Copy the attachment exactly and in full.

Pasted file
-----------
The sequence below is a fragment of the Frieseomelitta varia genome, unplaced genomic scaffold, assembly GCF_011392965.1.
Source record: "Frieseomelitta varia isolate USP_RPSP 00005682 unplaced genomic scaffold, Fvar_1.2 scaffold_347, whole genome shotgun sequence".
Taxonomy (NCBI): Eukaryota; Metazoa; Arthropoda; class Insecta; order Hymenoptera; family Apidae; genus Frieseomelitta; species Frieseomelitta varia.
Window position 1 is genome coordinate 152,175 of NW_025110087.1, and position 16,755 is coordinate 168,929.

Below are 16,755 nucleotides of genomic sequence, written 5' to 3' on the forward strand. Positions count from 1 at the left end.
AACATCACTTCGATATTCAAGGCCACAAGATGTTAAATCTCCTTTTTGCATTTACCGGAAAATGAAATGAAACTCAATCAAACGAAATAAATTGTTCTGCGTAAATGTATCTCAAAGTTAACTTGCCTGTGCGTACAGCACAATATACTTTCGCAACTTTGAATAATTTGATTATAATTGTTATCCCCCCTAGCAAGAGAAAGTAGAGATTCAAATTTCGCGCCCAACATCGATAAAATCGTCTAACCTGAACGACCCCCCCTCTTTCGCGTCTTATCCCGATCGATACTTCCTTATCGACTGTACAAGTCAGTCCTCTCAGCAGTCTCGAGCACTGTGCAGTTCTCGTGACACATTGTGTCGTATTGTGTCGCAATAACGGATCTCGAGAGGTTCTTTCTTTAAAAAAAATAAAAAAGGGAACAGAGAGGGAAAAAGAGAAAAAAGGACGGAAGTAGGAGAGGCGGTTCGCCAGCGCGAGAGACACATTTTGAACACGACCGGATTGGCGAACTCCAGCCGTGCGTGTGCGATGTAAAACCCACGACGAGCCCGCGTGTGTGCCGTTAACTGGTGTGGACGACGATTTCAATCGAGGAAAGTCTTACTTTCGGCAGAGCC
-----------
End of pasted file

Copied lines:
The sequence below is a fragment of the Frieseomelitta varia genome, unplaced genomic scaffold, assembly GCF_011392965.1.
Source record: "Frieseomelitta varia isolate USP_RPSP 00005682 unplaced genomic scaffold, Fvar_1.2 scaffold_347, whole genome shotgun sequence".
Taxonomy (NCBI): Eukaryota; Metazoa; Arthropoda; class Insecta; order Hymenoptera; family Apidae; genus Frieseomelitta; species Frieseomelitta varia.
Window position 1 is genome coordinate 152,175 of NW_025110087.1, and position 16,755 is coordinate 168,929.

Below are 16,755 nucleotides of genomic sequence, written 5' to 3' on the forward strand. Positions count from 1 at the left end.
AACATCACTTCGATATTCAAGGCCACAAGATGTTAAATCTCCTTTTTGCATTTACCGGAAAATGAAATGAAACTCAATCAAACGAAATAAATTGTTCTGCGTAAATGTATCTCAAAGTTAACTTGCCTGTGCGTACAGCACAATATACTTTCGCAACTTTGAATAATTTGATTATAATTGTTATCCCCCCTAGCAAGAGAAAGTAGAGATTCAAATTTCGCGCCCAACATCGATAAAATCGTCTAACCTGAACGACCCCCCCTCTTTCGCGTCTTATCCCGATCGATACTTCCTTATCGACTGTACAAGTCAGTCCTCTCAGCAGTCTCGAGCACTGTGCAGTTCTCGTGACACATTGTGTCGTATTGTGTCGCAATAACGGATCTCGAGAGGTTCTTTCTTTAAAAAAAATAAAAAAGGGAACAGAGAGGGAAAAAGAGAAAAAAGGACGGAAGTAGGAGAGGCGGTTCGCCAGCGCGAGAGACACATTTTGAACACGACCGGATTGGCGAACTCCAGCCGTGCGTGTGCGATGTAAAACCCACGACGAGCCCGCGTGTGTGCCGTTAACTGGTGTGGACGACGATTTCAATCGAGGAAAGTCTTACTTTCGGCAGAGCC